Middlebury’s Watson is set to ride into the sunset
MIDDLEBURY — As administrative secretary at the Middlebury Department of Public Works, Verna Watson has often helped direct work crews to local roads in need of repairs.
But after 33 years on the job, Watson, 69, is herself ready to hit the road. She’ll be retiring at the end of this month with plans to explore the country with her husband, Al, on their Spyder three-wheeler as members of the Blue Knights Motorcycle Club.
“I’ve enjoyed it,” she said of her time at Public Works. “You’re busy dealing with people and the (public works) guys are easy to get along with.”
She started the job in June of 1980. She and her husband had relocated to the area from the Cape Cod region of Massachusetts as Al Watson started the job as Middlebury police chief. Verna had previously worked for the municipal water department in Yarmouth, Mass., so she seemed a good match for the vacancy at Middlebury Public Works.
Anyone who has called Middlebury Public Works has likely heard her voice and that familiar greeting, “Good morning, public works.” If she can’t answer the question, she either funnels the call to someone who can, or takes a message.
“There’s no voice mail here,” she said with a smile. “If they ask for voice mail, I say, ‘That’s me.’”
But Watson’s job has involved a lot more than phone calls.
She stamps the bills before sending them on to Highway Superintendent Dale Hazzard or Director of Operations Dan Werner. Then she enters the bills and sends them down to bookkeeping.
She prepares bills for the haulers who unload septage at the town’s wastewater treatment plant. She prepares spreadsheets on how much material the haulers have brought in per quarter and per year. She has a hand in preparing payroll for public works.
Watson has also billed out charges to each municipal department for the fuel they use from the pumps at the public woks headquarters on Route 7 South.
She served several years as chapter chair of ASCFME Local 1201, the Middlebury municipal workers’ union.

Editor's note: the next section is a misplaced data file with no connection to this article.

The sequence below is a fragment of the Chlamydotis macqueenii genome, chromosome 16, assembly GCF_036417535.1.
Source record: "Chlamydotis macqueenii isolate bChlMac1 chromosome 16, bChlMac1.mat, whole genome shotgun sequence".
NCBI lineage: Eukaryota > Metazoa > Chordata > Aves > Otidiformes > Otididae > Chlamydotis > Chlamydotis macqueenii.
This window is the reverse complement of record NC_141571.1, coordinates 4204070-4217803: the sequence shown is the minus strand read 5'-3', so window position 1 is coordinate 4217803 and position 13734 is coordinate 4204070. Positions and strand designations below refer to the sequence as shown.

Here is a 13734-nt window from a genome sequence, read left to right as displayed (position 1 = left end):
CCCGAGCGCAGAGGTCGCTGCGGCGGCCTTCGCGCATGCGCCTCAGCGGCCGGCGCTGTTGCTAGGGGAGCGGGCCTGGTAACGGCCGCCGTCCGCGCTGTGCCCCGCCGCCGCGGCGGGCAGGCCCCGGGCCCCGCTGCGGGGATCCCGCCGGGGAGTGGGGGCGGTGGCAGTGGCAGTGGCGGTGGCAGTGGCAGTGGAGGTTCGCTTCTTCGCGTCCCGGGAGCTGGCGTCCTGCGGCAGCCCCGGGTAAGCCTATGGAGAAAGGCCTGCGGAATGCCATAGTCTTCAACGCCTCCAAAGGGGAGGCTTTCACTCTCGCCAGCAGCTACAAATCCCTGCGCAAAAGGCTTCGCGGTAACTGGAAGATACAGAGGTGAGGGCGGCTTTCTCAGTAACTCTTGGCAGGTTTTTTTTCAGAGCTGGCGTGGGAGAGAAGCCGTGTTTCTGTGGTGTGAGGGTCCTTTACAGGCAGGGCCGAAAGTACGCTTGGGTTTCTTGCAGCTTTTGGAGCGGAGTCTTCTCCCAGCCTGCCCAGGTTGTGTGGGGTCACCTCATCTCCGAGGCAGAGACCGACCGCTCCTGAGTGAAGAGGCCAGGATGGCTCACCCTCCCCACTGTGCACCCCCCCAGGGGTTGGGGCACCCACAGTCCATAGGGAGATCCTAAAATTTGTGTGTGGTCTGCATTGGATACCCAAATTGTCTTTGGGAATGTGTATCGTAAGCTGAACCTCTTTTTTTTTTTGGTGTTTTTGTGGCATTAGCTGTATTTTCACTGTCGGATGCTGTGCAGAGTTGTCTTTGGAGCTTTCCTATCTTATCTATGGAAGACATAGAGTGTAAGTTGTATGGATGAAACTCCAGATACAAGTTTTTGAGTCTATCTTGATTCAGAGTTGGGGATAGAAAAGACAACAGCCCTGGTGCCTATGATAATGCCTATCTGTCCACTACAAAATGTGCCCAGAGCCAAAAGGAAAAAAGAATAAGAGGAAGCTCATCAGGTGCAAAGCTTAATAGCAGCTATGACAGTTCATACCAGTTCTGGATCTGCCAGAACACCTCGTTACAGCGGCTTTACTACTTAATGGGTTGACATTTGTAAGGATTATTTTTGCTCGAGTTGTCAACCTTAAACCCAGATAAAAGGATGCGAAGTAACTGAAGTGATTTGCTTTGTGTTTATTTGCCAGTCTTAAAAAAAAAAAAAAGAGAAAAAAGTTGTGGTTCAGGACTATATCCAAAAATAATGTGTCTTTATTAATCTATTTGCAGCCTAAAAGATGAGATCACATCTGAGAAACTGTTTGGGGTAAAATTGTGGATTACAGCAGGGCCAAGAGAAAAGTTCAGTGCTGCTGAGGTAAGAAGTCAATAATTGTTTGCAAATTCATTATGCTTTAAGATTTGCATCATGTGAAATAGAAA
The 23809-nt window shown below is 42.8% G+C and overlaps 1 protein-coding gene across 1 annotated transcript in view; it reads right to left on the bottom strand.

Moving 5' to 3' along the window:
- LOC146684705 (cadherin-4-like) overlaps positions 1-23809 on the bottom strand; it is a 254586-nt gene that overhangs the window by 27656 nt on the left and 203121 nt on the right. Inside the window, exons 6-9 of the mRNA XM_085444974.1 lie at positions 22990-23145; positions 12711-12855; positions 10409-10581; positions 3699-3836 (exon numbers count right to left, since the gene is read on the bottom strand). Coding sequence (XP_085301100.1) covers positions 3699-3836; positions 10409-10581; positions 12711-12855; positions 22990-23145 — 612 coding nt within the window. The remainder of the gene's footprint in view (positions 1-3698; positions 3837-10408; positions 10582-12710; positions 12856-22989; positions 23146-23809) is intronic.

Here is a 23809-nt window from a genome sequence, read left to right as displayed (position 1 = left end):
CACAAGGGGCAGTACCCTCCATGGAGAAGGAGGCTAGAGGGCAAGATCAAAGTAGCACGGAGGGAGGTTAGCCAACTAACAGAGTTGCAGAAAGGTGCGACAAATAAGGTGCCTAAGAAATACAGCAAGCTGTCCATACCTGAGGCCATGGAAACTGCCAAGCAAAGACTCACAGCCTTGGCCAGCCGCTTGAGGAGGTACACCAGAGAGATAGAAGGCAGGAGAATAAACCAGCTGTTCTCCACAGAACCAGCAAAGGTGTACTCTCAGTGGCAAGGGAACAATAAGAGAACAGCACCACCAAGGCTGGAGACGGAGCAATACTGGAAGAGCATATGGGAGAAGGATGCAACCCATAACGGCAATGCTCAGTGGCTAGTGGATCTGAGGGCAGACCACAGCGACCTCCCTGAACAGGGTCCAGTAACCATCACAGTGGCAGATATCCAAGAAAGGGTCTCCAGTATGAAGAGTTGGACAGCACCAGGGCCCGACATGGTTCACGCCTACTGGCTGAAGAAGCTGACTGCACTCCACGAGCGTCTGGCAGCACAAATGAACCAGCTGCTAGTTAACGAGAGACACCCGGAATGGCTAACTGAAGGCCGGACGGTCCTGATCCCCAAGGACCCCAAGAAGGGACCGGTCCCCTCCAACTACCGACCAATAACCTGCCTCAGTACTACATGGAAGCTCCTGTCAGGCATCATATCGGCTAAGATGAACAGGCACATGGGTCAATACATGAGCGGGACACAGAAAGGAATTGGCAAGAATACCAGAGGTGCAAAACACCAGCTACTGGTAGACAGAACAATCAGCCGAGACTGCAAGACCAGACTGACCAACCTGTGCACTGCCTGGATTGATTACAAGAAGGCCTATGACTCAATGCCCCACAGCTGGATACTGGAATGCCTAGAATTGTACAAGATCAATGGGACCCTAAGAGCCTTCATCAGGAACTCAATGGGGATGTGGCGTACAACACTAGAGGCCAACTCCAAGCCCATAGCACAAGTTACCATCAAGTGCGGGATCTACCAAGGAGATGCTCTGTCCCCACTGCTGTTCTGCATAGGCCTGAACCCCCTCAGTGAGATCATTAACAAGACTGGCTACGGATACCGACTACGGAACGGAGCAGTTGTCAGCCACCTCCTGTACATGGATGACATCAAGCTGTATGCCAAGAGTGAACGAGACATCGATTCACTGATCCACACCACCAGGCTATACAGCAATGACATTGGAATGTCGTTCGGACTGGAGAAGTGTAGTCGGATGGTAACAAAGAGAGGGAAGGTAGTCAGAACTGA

New technology and accounting procedures have reduced some of Watson’s chores and headaches over the years. She used to have to sort out different, seasonal accounts dealing with such categories as potholes, salting, signs and snow plowing. Workers had their own logbooks that supervisors would often have to decipher and pass along to her for accounting purposes.
“Over time, I’ve gotten pretty good with spreadsheets,” she said.
She has, of course, come to learn the town’s road system very well during the past three decades. It’s knowledge she accumulated over the years, and she had some interesting teachers. Watson recalled that when she first started, the late Sonny Cyr — who would work for the department for 42 years — would sometimes identify locations by who had previously lived at a nearby residence.
A lot of public works directors have come and gone during Watson’s tenure. They include Steve Simpson, George Gline, John Douglas, Bill Hageman and now Werner.
“It was a joy coming in to work,” she said, without hesitation.
Of course some days have been rougher than others. Public works is in the proverbial eye of the storm when major weather events hit; Watson remembers how the crews were straight out following Tropical Storm Irene and major snowstorms.
She was pleased to report that most residents have been calm and courteous in requesting road-related repairs. But there have been a few over the years who have launched into verbal tirades.
“I have only had to hang up on two people, for swearing, in 33 years,” Watson said.
When people call, Watson has made sure to take down the information and pass it on to the right people, who she said make a point of calling the complainants back.
“People are happy to have their phone calls returned,” she said.
But Watson won’t be the one passing along the messages come July 1. That’s when she and Al will be officially retired. Al Watson has been working as a deputy with the Addison County Sheriff’s Department for more than two decades.
And they aren’t planning a sedentary retirement. They’ve mapped out several motorcycle trips with fellow members of the Blue Knights, made up of past and present law enforcement professionals. They’ve been avid motorcyclists for 40 years. She’s happy to let Al take the driver’s seat while she sits on the back, where she can doze off if she wants as the pavement melts away in the rearview mirror.
They will continue to make their home base in Leicester in between trips.
Werner and the rest of her colleagues at public works are wishing her the best.
“It’s been wonderful to work with Verna for the past 14 years,” Werner said. “Her knowledge of past projects and other town events were most helpful upon my arrival. I know I will miss her spreadsheet talents and her assistance at budget time greatly. I wish her and Al great fun on their motorcycle touring … and be safe!”
Reporter John Flowers is at [email protected]
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